I would like to say that I saved a ton of money for the transition to freelancing. However, in the name of transparency, I have to admit that I only had $1500 in the bank when I quit my job. This definitely put the pressure on me to begin earning money right away. I couldn’t fail.

In some ways, I think this was a good thing. It forced me to approach others with boldness, learn how to ask for business and get seriously lean with my lifestyle.

If I had to do it over? I’d definitely try to save more.

What was the hardest part of making the leap?

Towards the end, right before making the leap, I experienced a dizzying amount of resistance. What if I’m not good enough? What if people don’t see me as qualified? What if I fail? I began comparing myself to successful freelancers (people who had been doing this shit for YEARS), feeling like I just didn’t have what it takes to succeed. I was standing on the entrepreneurial cliff, toes dangling over the edge. And while I should have been looking out at the horizon and all of the places I was going to soar, I instead found myself looking at the ground like a frantic pilot scouting out a place to crash and burn.

Luckily, I have a wonderful man in my life to help me sort out my fears. He gave me the courage to launch off of that cliff and hold tight to my dream.

What’s the best part of finally freelancing full-time?

I love that I get to call the shots. All decisions are mine. When I throw the covers off in the morning, I have the ability to plan out my day however I want it to be. Feel like reading? Great. I’ll start with that. Want to stare out the window for 15 minutes and just think? Cool. Drink a beer at my desk at 3 p.m.? Right on.

What is your advice for others wanting to find freedom through freelancing?

Many people wait until conditions are perfect before they make the leap into freelancing. “I need to wait until I have more money. Until my skills are better. Until I have the perfect headshot. Until I know without a doubt that this will work.” I can tell you this: that will never happen. Perfect timing is an illusion. You just have to jump sometimes and trust that you will not allow yourself to fail.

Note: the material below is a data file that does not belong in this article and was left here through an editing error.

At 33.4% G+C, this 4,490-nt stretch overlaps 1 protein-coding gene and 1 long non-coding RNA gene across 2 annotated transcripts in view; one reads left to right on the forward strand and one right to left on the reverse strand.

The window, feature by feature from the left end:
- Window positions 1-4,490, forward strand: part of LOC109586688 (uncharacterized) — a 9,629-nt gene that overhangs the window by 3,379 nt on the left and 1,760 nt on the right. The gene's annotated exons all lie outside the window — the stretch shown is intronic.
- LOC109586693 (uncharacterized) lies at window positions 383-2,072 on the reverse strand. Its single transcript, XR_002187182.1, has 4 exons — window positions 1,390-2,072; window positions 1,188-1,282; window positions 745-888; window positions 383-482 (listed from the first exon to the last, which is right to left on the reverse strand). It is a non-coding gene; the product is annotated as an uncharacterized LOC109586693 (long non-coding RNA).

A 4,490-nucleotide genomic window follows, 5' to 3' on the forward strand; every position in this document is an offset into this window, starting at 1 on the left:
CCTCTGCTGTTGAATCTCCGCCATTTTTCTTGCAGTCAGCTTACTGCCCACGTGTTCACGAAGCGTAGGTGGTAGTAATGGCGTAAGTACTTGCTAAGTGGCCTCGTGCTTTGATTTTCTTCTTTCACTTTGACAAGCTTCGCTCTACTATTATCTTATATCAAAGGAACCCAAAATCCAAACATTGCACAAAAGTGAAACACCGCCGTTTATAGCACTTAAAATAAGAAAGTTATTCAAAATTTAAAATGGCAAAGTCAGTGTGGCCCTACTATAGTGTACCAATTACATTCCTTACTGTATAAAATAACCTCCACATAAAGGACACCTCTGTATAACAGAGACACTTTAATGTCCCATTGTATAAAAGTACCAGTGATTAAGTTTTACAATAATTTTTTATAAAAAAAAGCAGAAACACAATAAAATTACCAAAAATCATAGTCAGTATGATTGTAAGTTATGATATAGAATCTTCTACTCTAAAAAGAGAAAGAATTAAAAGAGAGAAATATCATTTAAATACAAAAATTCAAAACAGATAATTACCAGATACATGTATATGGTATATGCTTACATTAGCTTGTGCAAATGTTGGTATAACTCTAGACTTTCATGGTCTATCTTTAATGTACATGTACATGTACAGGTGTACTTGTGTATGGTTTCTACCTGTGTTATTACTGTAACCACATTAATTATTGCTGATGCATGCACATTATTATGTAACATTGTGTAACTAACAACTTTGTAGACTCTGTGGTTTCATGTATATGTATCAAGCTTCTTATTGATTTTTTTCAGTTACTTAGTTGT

How did you celebrate your LEAP?

Fargo, baby! Weird, right?

Fargo, North Dakota is actually a super-cool city for entrepreneurs and oddballs like myself. I attended the Misfit Inc. conference there at the end of May that served as my reward for “giving the finger to the Man.”

Maisie SmithMaisie Smith is a freelance writer, storyteller, blogger and lover of geeks and craft beer. Her bold little company, Audacious Muse Writing Studio, inspires and supports small businesses wanting to give the finger to the status quo through creative content and telling better stories. Connect with her on Facebook or Twitter.



Leah Kalamakis Leah Kalamakis is the founder of The Freelance To Freedom Project and a web designer/developer for brilliant entrepreneurs. When she’s not hanging out in the FTF Community, you can find her people watching on the streets of NYC. Come say hi on Twitter, Instagram, or Facebook.

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{ 4 comments… add one }
  • Great interview with Maisie! Love it… “giving the finger to the Man.” I can totally relate and I gave myself a quit month rather than date. I could feel that March would be my month and my last day at my corporate job was actually in the last week of February. It feels AMAZING!!!! Thanks for sharing.

    • Maisie

      Katie! Isn’t being a “quitter” glorious? I can’t believe I waited as long as I did to make the move to full-time freelancing. 🙂

  • Love it, Maisie! Could really relate to your story! Love the entrepreneurial cliff metaphor … keep looking up, girl!

    • Maisie

      Thanks, Beth! There are quite a few similarities between freelancers and I am so grateful for this space that Leah created where we can share our journeys with one another.

      To freedom!